The Atlantica Centre for Energy participated as a breakfast sponsor for the Smart Energy event held in Halifax, April 17-18. The message we wanted to impart on the audience of 600 came from an unlikely source with the title of our keynote address: Lessons Learned from Europe and Fundamental Principles for a Smooth Transition to a Clean Energy Future in Atlantic Canada. The presenter was Michael Galvin, Director of Hydrogen and Sustainable Fuels for the Irish company, Simply Blue Group.  

Michael (or Mick as his friends call him) focused on the lessons learned in Europe as they developed and deployed large scale renewable projects, kind of. Simply Blue has an offshore wind pipeline of over 10GW in development in 10 different jurisdictions globally. But, what’s interesting is that Michael is an oil refiner by trade. How is a message from an oil refiner turned renewable developer relevant to Atlantic Canada energy transition? He touched on a couple of facts that reminded us why Europe has recently turned to Canada to help ease some of their energy security concerns.  

We already know Atlantic Canada is windy. (Well, at least we are good at complaining about it along with anything weather related!) Michael gave us some numbers to back that up. We already know about the existing historical maritime trade routes to Europe supported by several ice-free deep-water ports on our side of the Atlantic. And, he reminded us about our highly trained workforce with experience in offshore oil and gas. To top it all off, Europeans see Canadians, especially those on the East Coast, as friendly (of course), trustworthy partners and a good place to do business.  

So, this message was of utmost importance. To put it bluntly, because it’s about our people.  

And, as Michael Galvin explained in an engineer’s terms, there are numbers to back it up:  

  • Atlantic Canada has a relatively low population density, meaning there is more renewable energy potential than there is local market demand. 
  • Just to put this in context, the land mass area of the European Union (EU) is approximately 4 million kilometers squared (km2); the landmass of Canada is approximately 10 million km2. Canada has almost 2.5 times the area of the EU. But, the population in Canada is approximately 38 million people, the EU is 447 million. That’s a population density of less than 4 people per km2 for Canada compared with 111 people in Europe. 
  • Atlantic Canada has the potential to harness their wind energy and convert it into renewable fuels and export their surplus and compete with any country in the world.”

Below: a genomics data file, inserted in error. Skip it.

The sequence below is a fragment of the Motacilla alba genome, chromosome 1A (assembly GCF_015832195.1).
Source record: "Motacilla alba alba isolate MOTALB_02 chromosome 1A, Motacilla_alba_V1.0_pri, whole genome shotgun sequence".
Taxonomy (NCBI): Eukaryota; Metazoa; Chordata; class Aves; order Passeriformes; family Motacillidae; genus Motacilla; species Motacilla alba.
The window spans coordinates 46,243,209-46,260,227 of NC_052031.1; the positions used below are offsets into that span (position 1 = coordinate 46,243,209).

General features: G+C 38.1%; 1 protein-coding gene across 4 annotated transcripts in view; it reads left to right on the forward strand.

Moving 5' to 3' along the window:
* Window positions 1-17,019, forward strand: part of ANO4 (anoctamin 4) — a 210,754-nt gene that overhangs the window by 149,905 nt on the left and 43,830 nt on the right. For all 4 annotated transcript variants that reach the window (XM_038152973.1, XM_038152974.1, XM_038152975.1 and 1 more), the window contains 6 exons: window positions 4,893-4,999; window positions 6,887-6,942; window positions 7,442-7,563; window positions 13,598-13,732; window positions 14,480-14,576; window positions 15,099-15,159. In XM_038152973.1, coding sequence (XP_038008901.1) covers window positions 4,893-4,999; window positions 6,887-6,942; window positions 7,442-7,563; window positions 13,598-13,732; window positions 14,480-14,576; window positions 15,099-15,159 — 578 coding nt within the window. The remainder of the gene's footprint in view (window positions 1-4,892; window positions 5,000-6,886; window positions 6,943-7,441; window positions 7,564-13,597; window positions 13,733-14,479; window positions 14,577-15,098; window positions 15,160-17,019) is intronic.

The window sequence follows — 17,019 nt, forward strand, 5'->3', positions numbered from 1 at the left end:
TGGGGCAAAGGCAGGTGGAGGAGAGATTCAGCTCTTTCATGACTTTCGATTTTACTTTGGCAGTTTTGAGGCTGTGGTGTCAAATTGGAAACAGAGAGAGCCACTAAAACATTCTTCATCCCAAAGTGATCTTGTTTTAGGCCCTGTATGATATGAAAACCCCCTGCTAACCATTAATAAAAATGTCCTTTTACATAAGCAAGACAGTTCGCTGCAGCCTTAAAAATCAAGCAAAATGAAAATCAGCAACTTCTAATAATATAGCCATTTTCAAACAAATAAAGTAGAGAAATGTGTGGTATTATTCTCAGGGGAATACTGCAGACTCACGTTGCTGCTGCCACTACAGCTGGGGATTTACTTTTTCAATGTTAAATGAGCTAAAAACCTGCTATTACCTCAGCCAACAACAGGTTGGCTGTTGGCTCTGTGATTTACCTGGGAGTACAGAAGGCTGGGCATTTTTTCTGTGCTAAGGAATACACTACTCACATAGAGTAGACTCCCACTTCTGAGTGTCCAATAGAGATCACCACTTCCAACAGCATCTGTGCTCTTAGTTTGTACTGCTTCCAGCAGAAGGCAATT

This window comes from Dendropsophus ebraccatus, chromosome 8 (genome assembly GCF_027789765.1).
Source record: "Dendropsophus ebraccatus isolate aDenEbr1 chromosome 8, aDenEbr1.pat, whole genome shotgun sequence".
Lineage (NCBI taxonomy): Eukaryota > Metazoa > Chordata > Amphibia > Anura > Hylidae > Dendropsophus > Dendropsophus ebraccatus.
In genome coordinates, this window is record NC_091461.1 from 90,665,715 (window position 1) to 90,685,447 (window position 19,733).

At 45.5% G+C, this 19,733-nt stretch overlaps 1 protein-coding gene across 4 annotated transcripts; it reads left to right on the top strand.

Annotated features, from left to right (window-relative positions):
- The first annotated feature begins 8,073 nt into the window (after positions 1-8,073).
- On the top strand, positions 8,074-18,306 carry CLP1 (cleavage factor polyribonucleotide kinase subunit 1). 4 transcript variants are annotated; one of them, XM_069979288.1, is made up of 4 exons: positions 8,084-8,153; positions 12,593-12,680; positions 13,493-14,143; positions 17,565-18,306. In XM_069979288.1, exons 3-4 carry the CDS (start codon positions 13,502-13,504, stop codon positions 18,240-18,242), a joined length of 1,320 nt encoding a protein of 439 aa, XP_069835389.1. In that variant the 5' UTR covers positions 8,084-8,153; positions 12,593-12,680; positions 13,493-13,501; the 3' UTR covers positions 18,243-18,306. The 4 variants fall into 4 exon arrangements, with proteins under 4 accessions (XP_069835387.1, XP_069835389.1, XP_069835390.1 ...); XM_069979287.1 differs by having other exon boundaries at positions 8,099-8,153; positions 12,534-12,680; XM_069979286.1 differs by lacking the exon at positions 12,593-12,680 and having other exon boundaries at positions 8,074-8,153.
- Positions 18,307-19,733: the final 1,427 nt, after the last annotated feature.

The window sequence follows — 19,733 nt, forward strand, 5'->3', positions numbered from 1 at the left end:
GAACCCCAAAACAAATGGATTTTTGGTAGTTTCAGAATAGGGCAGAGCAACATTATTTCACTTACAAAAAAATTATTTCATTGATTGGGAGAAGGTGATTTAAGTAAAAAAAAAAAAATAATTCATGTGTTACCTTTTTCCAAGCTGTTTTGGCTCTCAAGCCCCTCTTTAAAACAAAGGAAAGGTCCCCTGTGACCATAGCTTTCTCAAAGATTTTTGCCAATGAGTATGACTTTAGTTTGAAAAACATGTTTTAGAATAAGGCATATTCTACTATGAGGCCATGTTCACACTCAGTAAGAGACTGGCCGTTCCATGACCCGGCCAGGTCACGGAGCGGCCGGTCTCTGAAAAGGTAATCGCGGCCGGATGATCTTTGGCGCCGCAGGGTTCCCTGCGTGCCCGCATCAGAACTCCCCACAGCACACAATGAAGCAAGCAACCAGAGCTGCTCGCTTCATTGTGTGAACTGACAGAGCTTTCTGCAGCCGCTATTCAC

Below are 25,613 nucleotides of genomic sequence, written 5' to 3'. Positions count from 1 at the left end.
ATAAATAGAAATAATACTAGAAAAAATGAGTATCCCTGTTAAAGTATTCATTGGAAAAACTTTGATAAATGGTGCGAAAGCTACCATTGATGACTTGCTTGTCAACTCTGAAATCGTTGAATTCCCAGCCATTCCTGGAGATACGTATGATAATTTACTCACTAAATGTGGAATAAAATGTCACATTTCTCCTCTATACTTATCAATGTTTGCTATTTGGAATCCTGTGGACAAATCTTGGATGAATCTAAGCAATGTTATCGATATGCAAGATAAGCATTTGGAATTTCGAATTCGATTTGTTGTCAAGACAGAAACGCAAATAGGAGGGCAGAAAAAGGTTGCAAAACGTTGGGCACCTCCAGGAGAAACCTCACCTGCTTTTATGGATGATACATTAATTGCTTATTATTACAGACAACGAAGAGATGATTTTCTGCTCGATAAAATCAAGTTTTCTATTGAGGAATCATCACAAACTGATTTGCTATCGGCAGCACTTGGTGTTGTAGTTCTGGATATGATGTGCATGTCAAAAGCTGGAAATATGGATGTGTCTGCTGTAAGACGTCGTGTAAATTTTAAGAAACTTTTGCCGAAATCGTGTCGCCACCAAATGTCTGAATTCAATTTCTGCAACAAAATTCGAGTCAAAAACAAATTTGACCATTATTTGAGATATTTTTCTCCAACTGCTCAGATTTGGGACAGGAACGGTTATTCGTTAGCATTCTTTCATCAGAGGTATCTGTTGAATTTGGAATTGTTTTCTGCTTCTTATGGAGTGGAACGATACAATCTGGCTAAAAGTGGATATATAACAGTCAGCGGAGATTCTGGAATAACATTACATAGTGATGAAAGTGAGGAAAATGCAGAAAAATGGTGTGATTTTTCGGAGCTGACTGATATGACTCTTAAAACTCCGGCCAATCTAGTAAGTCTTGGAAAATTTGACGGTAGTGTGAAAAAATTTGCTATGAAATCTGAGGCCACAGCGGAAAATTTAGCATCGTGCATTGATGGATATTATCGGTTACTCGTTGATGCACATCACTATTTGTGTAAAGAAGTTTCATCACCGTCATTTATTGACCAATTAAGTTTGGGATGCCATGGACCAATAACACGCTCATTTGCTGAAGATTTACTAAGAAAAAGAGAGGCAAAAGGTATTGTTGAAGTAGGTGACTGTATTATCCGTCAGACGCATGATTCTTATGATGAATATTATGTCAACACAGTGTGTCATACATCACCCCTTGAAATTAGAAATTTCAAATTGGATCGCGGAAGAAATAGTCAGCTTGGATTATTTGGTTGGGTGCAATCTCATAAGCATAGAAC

With current market needs for hydrogen and hydrogen derivatives such as ammonia (globally, more than 170 million tons of grey ammonia is consumed annually), there is viability for pursuing a drop-in green version of the fuel. As well, Sustainable Aviation Fuel blending targets have already been identified by Canada, Europe and the USA. Along with Canada’s recent budget focus on clean technology investments, these are clear signals to investors.  

2023 Smart Energy event

Michelle Robichaud and Michael Galvin address the room

So how does this equate to a smooth transition to a clean energy future for our region?   

Michael, in addition to several other speakers throughout the conference, were clear: We need people to be onside with these projects if we intend to move them forward in the timeframe needed to meet our net zero emissions targets. The message articulated that we need: 

  • People who reside in our communities, on our First Nations and in municipalities engaged and supportive through clear communication and active involvement, which must happen early and often.  
  • People making and influencing policies and regulations to move quickly to provide regulatory clarity to enable the significant investment required.  
  • People who will make up the workforce, more of them and with the right skills.  
  • And, most of all, we need people to work together.  

So this begs the question People of Atlantic Canada, are we up for the challenge? 

To capture the sentiment of the keynote, and the message the Atlantica Centre fore Energy hoped would resonate with the audience, Michael ended with an impactful quote: “A rising tide raises all boats.”  

The Atlantica Centre for Energy proactively engages with industry, government, the education and research sectors, and the public to foster sustainable growth related to energy opportunities in Atlantic Canada. My facilitating dialogues such as these, we hope to improve the understanding of how the energy sector works and how it impacts the lives of Atlantic Canadians supported with accessible, accurate and reliable information on important current energy topics.